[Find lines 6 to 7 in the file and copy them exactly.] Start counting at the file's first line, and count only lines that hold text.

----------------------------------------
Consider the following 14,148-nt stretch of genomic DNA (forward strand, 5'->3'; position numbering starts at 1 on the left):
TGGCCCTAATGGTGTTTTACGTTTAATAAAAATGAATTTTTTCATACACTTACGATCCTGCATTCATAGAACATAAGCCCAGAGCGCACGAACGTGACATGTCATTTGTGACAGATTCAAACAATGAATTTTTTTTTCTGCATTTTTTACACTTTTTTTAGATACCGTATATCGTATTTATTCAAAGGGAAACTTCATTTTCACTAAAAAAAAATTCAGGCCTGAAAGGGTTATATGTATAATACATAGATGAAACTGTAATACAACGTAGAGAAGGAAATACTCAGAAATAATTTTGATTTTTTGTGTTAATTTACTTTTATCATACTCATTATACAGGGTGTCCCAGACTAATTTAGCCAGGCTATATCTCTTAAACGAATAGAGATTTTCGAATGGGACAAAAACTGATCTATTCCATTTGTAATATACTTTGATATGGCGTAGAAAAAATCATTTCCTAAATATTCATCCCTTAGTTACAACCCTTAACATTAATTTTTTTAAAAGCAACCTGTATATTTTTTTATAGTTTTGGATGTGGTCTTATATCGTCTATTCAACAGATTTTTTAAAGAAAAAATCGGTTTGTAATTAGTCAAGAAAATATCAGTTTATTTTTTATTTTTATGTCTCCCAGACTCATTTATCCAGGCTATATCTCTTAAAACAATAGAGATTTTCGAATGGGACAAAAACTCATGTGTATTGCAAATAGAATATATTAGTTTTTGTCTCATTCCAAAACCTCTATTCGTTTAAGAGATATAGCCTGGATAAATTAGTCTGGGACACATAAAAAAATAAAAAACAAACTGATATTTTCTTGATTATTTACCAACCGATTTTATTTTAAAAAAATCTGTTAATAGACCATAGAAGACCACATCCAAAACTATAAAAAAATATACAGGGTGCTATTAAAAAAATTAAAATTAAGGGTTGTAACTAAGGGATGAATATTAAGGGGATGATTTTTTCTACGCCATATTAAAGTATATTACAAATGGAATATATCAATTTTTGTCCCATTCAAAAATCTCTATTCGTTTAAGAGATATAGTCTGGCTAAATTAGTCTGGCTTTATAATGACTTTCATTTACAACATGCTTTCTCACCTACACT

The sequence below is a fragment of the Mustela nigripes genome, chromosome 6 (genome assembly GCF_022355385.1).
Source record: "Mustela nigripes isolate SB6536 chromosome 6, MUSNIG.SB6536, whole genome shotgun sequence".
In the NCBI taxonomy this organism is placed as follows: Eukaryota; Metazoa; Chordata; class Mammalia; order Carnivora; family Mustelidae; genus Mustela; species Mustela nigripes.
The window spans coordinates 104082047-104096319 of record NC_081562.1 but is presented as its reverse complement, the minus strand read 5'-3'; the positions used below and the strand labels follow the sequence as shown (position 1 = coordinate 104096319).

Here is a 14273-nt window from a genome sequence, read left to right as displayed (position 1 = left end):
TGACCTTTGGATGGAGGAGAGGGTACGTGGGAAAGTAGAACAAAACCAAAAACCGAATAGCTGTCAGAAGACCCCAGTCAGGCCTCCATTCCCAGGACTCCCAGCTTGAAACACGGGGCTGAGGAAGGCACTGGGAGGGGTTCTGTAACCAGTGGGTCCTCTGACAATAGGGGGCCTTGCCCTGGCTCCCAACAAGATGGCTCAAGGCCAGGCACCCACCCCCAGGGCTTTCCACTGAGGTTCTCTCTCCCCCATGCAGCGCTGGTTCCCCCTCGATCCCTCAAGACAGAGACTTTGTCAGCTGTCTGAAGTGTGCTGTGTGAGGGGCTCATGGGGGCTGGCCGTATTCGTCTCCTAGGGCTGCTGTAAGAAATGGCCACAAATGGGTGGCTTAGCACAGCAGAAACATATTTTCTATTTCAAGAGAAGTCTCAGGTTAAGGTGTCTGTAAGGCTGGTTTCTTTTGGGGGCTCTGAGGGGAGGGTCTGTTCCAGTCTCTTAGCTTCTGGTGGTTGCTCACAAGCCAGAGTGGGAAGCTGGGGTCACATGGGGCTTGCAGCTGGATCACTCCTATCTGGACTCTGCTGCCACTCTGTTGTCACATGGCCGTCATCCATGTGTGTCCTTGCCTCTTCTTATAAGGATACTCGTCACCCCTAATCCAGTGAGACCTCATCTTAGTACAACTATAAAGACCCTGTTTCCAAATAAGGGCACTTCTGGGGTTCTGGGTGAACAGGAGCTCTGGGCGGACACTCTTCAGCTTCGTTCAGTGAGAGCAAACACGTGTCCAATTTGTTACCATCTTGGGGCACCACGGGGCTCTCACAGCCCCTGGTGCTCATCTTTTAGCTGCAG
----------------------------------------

The window spans coordinates 104082047-104096319 of record NC_081562.1 but is presented as its reverse complement, the minus strand read 5'-3'; the positions used below and the strand labels follow the sequence as shown (position 1 = coordinate 104096319).

Here is a 14273-nt window from a genome sequence, read left to right as displayed (position 1 = left end):